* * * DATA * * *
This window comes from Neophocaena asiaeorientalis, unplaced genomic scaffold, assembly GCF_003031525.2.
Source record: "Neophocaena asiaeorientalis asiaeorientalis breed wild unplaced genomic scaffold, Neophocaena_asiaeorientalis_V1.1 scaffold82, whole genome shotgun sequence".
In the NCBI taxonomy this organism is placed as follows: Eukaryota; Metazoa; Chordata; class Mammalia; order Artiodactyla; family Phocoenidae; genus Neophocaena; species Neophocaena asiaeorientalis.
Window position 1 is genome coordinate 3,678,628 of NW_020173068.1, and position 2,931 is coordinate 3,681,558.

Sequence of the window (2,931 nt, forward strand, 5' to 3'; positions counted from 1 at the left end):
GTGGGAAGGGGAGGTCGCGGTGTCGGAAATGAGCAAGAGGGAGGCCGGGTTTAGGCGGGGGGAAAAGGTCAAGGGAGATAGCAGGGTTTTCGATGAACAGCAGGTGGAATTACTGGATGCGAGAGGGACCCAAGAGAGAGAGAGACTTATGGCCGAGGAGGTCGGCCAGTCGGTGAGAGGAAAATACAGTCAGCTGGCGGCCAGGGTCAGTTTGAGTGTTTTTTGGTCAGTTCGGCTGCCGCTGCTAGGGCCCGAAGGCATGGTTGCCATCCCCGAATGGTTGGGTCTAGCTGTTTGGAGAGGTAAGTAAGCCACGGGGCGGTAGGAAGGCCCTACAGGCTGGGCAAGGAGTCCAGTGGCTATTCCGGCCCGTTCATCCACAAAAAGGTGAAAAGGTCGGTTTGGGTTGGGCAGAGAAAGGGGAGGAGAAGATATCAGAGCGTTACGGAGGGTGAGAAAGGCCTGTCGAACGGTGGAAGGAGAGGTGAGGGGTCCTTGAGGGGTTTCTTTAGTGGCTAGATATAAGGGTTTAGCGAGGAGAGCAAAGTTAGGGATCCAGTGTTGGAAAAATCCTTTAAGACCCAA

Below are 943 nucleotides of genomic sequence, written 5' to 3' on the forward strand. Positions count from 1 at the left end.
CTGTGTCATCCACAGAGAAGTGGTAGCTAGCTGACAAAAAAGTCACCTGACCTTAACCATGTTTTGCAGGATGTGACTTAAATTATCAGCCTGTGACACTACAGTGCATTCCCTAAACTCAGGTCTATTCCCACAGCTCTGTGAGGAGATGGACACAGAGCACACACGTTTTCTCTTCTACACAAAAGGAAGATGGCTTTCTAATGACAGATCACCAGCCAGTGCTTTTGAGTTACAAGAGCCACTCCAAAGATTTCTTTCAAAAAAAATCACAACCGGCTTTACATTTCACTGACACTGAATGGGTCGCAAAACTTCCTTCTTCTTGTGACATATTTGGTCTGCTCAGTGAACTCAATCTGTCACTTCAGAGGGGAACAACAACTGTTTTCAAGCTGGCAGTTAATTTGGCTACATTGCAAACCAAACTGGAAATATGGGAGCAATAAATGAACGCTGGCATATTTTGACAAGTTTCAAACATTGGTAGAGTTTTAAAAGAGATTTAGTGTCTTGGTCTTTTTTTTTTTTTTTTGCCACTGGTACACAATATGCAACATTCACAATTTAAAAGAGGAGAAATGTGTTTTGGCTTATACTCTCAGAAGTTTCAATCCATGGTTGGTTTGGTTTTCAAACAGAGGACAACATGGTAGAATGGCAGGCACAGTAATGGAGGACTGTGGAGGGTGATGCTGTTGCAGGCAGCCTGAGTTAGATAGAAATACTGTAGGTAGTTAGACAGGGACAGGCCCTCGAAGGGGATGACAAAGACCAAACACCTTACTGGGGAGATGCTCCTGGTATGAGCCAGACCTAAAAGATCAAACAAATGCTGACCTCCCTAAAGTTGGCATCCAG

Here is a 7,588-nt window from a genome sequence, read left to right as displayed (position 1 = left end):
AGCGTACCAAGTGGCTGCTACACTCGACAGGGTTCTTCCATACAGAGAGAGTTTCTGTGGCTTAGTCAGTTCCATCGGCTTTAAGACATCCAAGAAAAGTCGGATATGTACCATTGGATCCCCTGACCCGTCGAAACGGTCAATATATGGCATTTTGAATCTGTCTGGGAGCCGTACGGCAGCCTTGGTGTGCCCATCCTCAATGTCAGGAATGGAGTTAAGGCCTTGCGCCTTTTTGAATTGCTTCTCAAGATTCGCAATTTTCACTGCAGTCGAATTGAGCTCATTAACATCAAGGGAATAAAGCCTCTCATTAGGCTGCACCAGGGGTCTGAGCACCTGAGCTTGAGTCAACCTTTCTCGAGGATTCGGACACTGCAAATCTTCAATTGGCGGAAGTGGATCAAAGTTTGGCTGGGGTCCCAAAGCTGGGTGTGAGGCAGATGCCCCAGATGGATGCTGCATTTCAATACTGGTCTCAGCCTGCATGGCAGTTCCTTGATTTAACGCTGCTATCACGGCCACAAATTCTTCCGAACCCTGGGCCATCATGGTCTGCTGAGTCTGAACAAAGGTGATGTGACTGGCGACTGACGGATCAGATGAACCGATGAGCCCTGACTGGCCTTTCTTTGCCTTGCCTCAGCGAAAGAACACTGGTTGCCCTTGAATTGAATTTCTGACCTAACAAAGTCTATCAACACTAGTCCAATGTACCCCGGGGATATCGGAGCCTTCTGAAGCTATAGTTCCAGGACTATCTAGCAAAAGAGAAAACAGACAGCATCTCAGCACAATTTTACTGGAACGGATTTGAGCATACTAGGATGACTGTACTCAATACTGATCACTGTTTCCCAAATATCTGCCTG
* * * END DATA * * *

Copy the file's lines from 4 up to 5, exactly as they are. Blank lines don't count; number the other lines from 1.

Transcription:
Window position 1 is genome coordinate 3,678,628 of NW_020173068.1, and position 2,931 is coordinate 3,681,558.

Sequence of the window (2,931 nt, forward strand, 5' to 3'; positions counted from 1 at the left end):